A fall-off in the types of work suited to CM has not helped either. Lottery-funded arts projects and visitor attractions, which were ideal for CM because of their complicated nature, are drying up. The recently completed Magna science centre in Rotherham was one of the last such projects. Also, the slump in internet stocks has hit demand for high-tech data or switch centres, a lucrative income stream for construction managers because of their minimal design briefs and quick turnaround time. In addition, the features that were once unique to construction management – partnering and non-adversarial contracts – are now offered by the rest of the industry. The rest of the market has caught up," explains PCM's Paxford. The difference between traditional contractors and construction managers is certainly shrinking, with the former becoming more client- and team-focused and the latter taking on more risk.

Mace founder Ian Macpherson saw this as long ago as 1998, setting up a CM contract with a guaranteed maximum price. Others have followed suit. South London outfit RGCM now offers a "CM2" product that packages those parts of the project, such as groundworks, that tend to be price-predictable. It has also set up an internet payment facility to reduce administrative costs for clients. Rival PCM last year set up a subsidiary, PCM Projects, to offer management contracting and design and build. "We say we offer a service," says Paxford. "It revolves around delivering a building, not getting hung-up on the procurement method." Meanwhile, Schal has moved closer to its owner Carillion by offering lump-sum contract work and Citex is offering warranties to client Brixton Estates, instead of relying on warranties from smaller trade contractors. "The future has to be CM with some interesting bells and whistles," says Citex's Nash.

But Paxford says the major players in the CM market are not changing fast enough. "I do not think CM companies have evolved enough in what they do," he says.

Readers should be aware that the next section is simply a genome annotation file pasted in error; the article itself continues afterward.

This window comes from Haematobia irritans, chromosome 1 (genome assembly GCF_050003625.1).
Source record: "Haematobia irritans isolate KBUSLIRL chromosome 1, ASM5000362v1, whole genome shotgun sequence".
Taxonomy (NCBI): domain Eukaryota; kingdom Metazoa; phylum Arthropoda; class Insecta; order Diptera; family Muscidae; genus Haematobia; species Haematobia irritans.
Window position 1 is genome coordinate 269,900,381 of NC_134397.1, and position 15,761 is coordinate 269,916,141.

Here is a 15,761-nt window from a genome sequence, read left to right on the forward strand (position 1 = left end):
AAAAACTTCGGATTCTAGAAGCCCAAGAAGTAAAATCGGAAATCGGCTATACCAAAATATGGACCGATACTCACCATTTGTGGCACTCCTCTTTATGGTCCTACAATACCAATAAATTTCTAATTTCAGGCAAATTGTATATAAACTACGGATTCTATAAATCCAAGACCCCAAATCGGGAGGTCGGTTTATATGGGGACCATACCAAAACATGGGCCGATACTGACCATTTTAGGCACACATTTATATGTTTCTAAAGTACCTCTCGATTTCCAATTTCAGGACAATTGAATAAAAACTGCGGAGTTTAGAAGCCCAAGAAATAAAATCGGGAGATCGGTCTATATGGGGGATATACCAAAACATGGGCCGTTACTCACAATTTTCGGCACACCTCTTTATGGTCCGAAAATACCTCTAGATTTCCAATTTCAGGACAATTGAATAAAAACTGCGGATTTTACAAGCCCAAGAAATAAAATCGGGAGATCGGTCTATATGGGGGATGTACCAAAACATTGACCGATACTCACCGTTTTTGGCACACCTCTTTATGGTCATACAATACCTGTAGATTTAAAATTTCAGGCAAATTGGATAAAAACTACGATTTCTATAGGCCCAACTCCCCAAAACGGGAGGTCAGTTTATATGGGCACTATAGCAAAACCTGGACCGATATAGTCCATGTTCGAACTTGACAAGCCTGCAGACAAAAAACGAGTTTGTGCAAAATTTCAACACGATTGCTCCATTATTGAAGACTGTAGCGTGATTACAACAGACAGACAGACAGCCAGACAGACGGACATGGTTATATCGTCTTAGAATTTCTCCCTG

Yet his rivals voice the hope that CM could expand into new markets. Schal's Reeder says his firm, which has traditionally operated in South-east England, now has opportunities cropping up in Solihull, Ipswich and the South coast. CM is also spreading into housebuilding. As Heery International's Rice puts it: "There are still sophisticated clients out there who are prepared to take risks."

What CM is good for

It’s fast-track, there’s not much design information. “That’s an attractive situation for construction management,” according to Citex’s Nash.
Construction managers say they are now getting enquiries from housebuilders, including Berkeley. This is because of the higher number of units needed and the work itself becoming more complex (brownfield sites, higher quality housing).
Local authorities
Schal is managing the refurbishment of 20,000 homes for Barking and Dagenham council. Hackney council has also announced that it is looking to go down that route. CM appeals to local authorities because it allows them to keep close control over their large-scale refurbishment programmes.
Repeat business
Cients that produce a set building product, such as McDonald’s or Ikea, like the consistency and partnering qualities of construction management.

… and where it doesn’t work

New build
Developers of new-build projects want price certainty so they can offer funders guarantees.
One-off clients
They are not hands-on enough to appreciate the benefits of construction management. Also, these benefits do not tend to come through in the first job.
Central government
Big government clients – the Ministry of Defence, the NHS – are looking for contractors to take on more risk, rather than taking it on themselves with CM.